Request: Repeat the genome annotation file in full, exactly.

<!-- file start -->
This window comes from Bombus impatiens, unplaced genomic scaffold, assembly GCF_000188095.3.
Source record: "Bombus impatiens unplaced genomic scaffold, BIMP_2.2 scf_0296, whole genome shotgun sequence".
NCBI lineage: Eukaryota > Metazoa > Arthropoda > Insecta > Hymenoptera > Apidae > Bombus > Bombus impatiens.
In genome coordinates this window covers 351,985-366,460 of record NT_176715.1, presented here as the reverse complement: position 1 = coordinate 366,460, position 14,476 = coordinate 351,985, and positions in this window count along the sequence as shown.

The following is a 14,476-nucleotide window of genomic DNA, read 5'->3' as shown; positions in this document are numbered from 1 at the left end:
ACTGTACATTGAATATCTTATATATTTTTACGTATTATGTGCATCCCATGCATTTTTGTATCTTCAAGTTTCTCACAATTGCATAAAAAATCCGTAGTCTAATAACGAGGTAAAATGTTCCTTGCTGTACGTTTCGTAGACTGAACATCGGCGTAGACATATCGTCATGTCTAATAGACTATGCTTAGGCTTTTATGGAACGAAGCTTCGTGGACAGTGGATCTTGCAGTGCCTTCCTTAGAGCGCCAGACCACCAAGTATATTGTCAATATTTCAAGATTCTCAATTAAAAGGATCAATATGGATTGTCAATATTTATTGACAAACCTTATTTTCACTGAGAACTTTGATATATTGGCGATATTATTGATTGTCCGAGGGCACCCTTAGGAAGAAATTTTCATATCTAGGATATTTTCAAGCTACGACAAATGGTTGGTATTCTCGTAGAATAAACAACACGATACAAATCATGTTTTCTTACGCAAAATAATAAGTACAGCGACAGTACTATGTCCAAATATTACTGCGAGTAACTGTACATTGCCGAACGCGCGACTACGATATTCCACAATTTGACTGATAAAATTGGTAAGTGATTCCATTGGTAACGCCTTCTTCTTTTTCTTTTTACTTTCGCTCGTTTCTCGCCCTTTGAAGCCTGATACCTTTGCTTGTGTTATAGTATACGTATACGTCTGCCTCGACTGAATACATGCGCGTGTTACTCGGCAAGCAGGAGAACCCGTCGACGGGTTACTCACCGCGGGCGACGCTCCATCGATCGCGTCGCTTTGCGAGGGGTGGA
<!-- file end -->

This window comes from Bombus impatiens, unplaced genomic scaffold, assembly GCF_000188095.3.
Source record: "Bombus impatiens unplaced genomic scaffold, BIMP_2.2 scf_0296, whole genome shotgun sequence".
NCBI lineage: Eukaryota > Metazoa > Arthropoda > Insecta > Hymenoptera > Apidae > Bombus > Bombus impatiens.
In genome coordinates this window covers 351,985-366,460 of record NT_176715.1, presented here as the reverse complement: position 1 = coordinate 366,460, position 14,476 = coordinate 351,985, and positions in this window count along the sequence as shown.

The following is a 14,476-nucleotide window of genomic DNA, read 5'->3' as shown; positions in this document are numbered from 1 at the left end:
ACTGTACATTGAATATCTTATATATTTTTACGTATTATGTGCATCCCATGCATTTTTGTATCTTCAAGTTTCTCACAATTGCATAAAAAATCCGTAGTCTAATAACGAGGTAAAATGTTCCTTGCTGTACGTTTCGTAGACTGAACATCGGCGTAGACATATCGTCATGTCTAATAGACTATGCTTAGGCTTTTATGGAACGAAGCTTCGTGGACAGTGGATCTTGCAGTGCCTTCCTTAGAGCGCCAGACCACCAAGTATATTGTCAATATTTCAAGATTCTCAATTAAAAGGATCAATATGGATTGTCAATATTTATTGACAAACCTTATTTTCACTGAGAACTTTGATATATTGGCGATATTATTGATTGTCCGAGGGCACCCTTAGGAAGAAATTTTCATATCTAGGATATTTTCAAGCTACGACAAATGGTTGGTATTCTCGTAGAATAAACAACACGATACAAATCATGTTTTCTTACGCAAAATAATAAGTACAGCGACAGTACTATGTCCAAATATTACTGCGAGTAACTGTACATTGCCGAACGCGCGACTACGATATTCCACAATTTGACTGATAAAATTGGTAAGTGATTCCATTGGTAACGCCTTCTTCTTTTTCTTTTTACTTTCGCTCGTTTCTCGCCCTTTGAAGCCTGATACCTTTGCTTGTGTTATAGTATACGTATACGTCTGCCTCGACTGAATACATGCGCGTGTTACTCGGCAAGCAGGAGAACCCGTCGACGGGTTACTCACCGCGGGCGACGCTCCATCGATCGCGTCGCTTTGCGAGGGGTGGA